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Prosecutors set out case against Kirill

10 November 2023

Moscow Patriarch is part of Putin’s inner circle, they say


Patriarch Kirill and President Putin at the flower-laying ceremony at the monument to Minin and Pozharsky in Moscow on Saturday

Patriarch Kirill and President Putin at the flower-laying ceremony at the monument to Minin and Pozharsky in Moscow on Saturday

UKRAINIAN officials are bringing charges of complicity in war crimes against Patriarch Kirill of Moscow, who insisted this week that Ukrainians were really Russians, and redoubled his support for President Putin’s invasion.

“The Moscow Patriarch belongs to the inner circle of Russia’s top military and political leadership — he was one of the first publicly endorsing a full-scale war,” the Security Service and Prosecutor General’s Office in Ukraine said in a joint statement last weekend.

“To spread propaganda, he extensively uses Russian Orthodox religious communities under his control in Russian Federation territory, as well as representatives of the Moscow Patriarchate in Ukraine, regularly spreading Kremlin narratives in online sermons and video comments.”

The statement said that evidence for criminal proceedings included the Patriarch’s blessing of Russian invasion forces and justification of Moscow’s occupation, as well as his regular denials that Moscow had launched an “aggressive war”.

The Primate of Ukraine’s independent Orthodox Church (OCU), Metropolitan Epiphany (Dumenko), said that his Church, formed in December 2018, now outstripped its Moscow-linked rival UOC, after gaining 9000 parishes, compared with the UOC’s 7000.

The OCU, he said, had carefully abided by legal regulations in its bid to create “a single Ukrainian Orthodox Church” as the “spiritual foundation” for an independent state. He admitted, however, that some Ukrainians remained confused over the identity of the two denominations.

“We can see how, in many different spheres, the enemy tries to disguise itself as Ukrainian, while doing all it can to support the occupier,” the Metropolitan told the radio network Voice of America on Sunday.

“Unfortunately, there are religious organisations that still maintain institutional ties with the aggressor country, and that’s why our parliament has now passed the first reading of a Bill prohibiting this. . . Now is the time to distance ourselves from everything Russian that’s been instilled into us for a century.”

The exchanges took place as the strategic eastern town of Avdiivka, near Russian-occupied Donetsk, came under fierce attack by invading troops, and Ukraine’s regions prepared for new winter attacks on energy and heating facilities.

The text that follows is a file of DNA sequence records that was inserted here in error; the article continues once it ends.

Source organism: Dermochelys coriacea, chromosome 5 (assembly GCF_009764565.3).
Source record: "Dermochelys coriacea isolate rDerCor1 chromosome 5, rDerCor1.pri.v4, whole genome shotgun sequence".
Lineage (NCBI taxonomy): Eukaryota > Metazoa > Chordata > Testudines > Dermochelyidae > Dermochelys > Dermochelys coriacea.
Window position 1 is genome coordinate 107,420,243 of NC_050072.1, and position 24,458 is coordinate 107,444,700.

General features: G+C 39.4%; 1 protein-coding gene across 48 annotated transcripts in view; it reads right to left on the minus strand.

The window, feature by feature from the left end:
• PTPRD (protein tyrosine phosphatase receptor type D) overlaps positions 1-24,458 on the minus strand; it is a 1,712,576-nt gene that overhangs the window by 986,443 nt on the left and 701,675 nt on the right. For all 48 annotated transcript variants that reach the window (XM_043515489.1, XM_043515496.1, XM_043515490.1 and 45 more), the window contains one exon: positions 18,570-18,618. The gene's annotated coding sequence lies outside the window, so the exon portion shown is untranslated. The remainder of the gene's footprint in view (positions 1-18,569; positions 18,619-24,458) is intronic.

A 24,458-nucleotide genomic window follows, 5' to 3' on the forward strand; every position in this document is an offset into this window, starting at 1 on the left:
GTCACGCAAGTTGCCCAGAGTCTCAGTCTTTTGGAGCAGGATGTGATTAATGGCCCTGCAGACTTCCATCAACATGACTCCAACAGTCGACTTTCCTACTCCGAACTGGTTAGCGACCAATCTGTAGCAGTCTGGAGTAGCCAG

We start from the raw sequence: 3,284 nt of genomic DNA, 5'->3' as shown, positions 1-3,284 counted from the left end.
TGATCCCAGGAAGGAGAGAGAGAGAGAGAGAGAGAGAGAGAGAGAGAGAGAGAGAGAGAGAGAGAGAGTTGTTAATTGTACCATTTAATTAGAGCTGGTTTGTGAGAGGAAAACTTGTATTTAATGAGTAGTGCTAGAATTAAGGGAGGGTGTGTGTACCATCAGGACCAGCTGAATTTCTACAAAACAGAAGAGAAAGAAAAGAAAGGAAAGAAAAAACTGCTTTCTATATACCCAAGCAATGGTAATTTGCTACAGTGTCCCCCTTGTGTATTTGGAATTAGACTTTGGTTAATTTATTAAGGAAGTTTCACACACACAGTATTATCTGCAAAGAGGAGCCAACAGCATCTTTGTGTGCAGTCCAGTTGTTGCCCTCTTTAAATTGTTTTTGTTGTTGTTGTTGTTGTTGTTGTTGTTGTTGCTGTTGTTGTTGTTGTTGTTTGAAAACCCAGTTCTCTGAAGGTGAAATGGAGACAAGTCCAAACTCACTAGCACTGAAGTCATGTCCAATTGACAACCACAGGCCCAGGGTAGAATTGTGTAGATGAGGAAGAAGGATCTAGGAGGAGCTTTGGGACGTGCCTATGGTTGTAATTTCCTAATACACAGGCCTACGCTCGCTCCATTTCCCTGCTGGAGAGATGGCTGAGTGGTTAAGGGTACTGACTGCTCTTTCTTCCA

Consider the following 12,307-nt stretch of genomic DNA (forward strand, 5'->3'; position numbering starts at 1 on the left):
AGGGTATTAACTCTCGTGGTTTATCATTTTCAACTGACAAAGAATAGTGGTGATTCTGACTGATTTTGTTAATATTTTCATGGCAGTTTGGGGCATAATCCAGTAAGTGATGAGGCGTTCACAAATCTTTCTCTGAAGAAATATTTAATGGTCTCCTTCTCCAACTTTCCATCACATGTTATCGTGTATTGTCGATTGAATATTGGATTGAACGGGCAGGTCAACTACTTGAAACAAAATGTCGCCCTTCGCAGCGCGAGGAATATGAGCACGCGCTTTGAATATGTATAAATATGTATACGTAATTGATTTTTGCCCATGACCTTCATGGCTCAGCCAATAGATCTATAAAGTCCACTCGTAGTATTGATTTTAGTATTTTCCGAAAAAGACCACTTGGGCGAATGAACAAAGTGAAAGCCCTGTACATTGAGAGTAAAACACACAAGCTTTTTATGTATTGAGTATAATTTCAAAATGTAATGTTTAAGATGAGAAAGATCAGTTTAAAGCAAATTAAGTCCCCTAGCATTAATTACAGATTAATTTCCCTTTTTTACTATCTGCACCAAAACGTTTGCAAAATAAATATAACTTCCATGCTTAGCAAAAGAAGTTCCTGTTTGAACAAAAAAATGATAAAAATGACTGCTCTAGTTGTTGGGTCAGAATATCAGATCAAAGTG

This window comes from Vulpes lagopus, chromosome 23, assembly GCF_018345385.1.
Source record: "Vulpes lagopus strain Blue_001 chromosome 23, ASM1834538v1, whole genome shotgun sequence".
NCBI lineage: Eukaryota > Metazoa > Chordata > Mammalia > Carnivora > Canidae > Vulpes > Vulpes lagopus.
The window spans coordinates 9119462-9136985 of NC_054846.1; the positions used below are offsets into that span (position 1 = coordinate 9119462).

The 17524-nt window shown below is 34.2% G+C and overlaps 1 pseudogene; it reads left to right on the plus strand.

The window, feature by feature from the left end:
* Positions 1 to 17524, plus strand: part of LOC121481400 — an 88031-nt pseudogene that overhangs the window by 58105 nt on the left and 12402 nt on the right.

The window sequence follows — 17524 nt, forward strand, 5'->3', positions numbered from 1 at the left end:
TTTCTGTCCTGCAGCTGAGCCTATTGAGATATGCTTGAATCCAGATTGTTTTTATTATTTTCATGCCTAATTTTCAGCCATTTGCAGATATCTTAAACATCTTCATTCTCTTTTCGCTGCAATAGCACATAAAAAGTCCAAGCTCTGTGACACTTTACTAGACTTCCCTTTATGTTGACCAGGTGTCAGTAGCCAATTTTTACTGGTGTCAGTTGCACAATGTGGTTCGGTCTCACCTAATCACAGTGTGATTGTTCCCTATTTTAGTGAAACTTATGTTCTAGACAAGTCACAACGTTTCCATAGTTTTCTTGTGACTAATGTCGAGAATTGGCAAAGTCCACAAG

Speaking on Tuesday, President Zelensky denied media reports of a stalemate along the 900-mile front line, amid mounting casualties and war fatigue, but said that he doubted the feasibility of holding scheduled presidential elections next spring.

In the northern city of Chernihiv, a UNESCO mission arrived to assess the damage to churches and cultural monuments.

As a government-backed Bill to ban Orthodox parishes maintaining jurisdictional ties with the Moscow Patriarchate neared its second parliamentary reading, prosecutors confirmed that more than 70 criminal proceedings were under way against UOC clergy, including 16 metropolitans, for aiding and abetting the Russian invasion.

In a statement on Monday, the UOC complained that it had not been included in a delegation from the Ukrainian Council of Churches and Religious Organisations which visited the United States in late October. It also rejected a Council statement that Ukraine had maintained “a high level of religious freedom” despite the war.

Preaching on the same day as he received a five-million-rouble prize from President Putin for his “contribution to strengthening the nation’s unity”, Patriarch Kirill urged Russians to continue backing the war, and praised those who had volunteered “to defend the fatherland” in its mission as “a stronghold of Orthodoxy in the world”.

He said that “belonging to the Russian people” should be “accompanied by a deep Orthodox faith”, and citizens who failed to attend church should ponder whether they could genuinely “talk about themselves as Russian people”.

“The enemy of the human race laughed at the strength of spirit of the Russian people — when I say ‘Russian’, I also mean Ukrainians and Belarusians,” the Patriarch told a congregation at the Mother of God Orthodox Church, Moscow.

“Today is a special time for rethinking our attitude to God and the Orthodox faith. Those who doubt should cast all doubts aside. Those who have not found this faith must seek it — they must come to God’s temple, pray for their relatives and loved ones, and for the soldiers who are giving their lives for Russia today.”

Ukrainian media said the criminal offences charges against Patriarch Kirill, who is already barred from Ukraine and under sanctions in Britain and other Western countries, carried potential prison sentences of 15 years, which could be imposed after a trial in absentia.

Several governments, including those of Moldova and Bulgaria, have recently taken steps to remove Moscow-aligned Orthodox clergy, amid security fears that Russia could be seeking to stoke new conflicts in the Balkans and South-Eastern Europe.

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